Jeremy Hunt’s appearance at the Leveson inquiry yesterday was obviously a good day to bury bad news, and not just on the part of the government. While chancellor Osborne was abandoning plans to limit tax relief on charitable donations, unions were signing off a pensions deal that will leave over a million worse off.
Osborne’s budget U-turn – the third this week – will please those among the super-rich who use donations to charity as a way of reducing their tax liabilities. But for ordinary workers in local government, the opposite was true. They’ll be worse off from 2014.
Unison and the GMB union leaderships have been desperate to avoid a repeat of last November 30’s massive strike against the government’s plans to make public sector staff work longer, pay more and get less on retirement.
Yesterday they agreed a deal with local government employers that includes the ditching of payments linked to final salary. Instead, the scheme will be on the government’s terms, with pensions linked to career average salaries. And adjustments will be made on the base of the CPI inflation index, which is always lower than the RPI index.
The retirement age will be brought into line with the state pension age, which is heading towards 67 and ultimately 68 under Osborne’s plans. While lower-paid workers will pay no more, higher paid staff will face increased contributions in 2014. All in all, the deal is expected to save the state £600 million a year at the expense of working people.
Heather Wakefield, head of local government at Unison, claimed “we have achieved the best possible outcome”. That’s not how the rank-and-file will see it, and a campaign to reject the deal will surely take off.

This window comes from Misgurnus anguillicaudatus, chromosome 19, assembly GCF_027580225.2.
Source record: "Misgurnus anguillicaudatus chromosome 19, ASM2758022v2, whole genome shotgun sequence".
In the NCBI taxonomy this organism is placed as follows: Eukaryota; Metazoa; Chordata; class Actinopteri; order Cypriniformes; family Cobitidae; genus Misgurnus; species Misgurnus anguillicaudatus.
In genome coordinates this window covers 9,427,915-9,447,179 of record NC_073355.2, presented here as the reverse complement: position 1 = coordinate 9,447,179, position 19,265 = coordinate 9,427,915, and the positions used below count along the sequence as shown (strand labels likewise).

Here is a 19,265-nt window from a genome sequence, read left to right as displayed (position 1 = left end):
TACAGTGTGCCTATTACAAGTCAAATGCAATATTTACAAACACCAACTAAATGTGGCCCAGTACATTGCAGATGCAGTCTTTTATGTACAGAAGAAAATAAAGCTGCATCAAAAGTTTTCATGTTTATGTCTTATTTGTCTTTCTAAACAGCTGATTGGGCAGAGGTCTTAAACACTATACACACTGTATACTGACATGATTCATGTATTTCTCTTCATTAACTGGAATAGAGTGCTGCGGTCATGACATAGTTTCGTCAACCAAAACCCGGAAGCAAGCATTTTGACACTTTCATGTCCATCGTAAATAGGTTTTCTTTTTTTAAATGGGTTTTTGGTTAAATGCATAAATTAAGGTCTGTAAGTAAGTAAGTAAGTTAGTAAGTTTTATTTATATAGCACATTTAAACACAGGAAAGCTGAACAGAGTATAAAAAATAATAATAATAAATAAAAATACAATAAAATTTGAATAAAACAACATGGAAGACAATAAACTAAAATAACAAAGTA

On the same day, perhaps in return for services rendered to the government, the head of Unison, Dave Prentis, was made a non-executive director of the Bank of England on the recommendation of Osborne himself. Quite rightly, Prentis is considered a safe pair of hands in a crisis and not someone who is going to rock the boat.
In practice, the collusion between big business and the government stretches right round to the trade union bureaucracy. How else to explain why a government which resembles the maiden voyage of the Titanic, and which is despised by the majority of people, is still in office?
In a little over two years, the ConDems have savaged public services, created the conditions for the privatisation of healthcare, undermined state education and sabotaged the welfare state. Yet the resistance from the trade union leaders, with a few honourable exceptions representing civil servants and transport workers, has been reduced to a whimper.
The truth is that the Labour Party and the Trades Union Congress are doing everything to avoid a confrontation with the coalition. The last thing Ed Miliband wants is to be propelled into
Street on the back of a popular struggle. Miliband knows that a
Labour government would be doing more or less the same in response to the gravest economic crisis since the 1930s.
While Labour, the TUC and the ConDems conduct an elaborate political dance at our expense, the rest of us are effectively disenfranchised by a corporatocracy where big business and the state share the corridors of power. If Leveson has achieved nothing else, his inquiry has made this absolutely apparent for all to see.
When the pomp and pageantry surrounding the unelected, hereditary head of state’s jubilee is over, we will be back in the real, harsh world of inequality, mass unemployment, failing services and declining pensions. And facing the challenge of creating a real political and economic democracy in place of the present façade.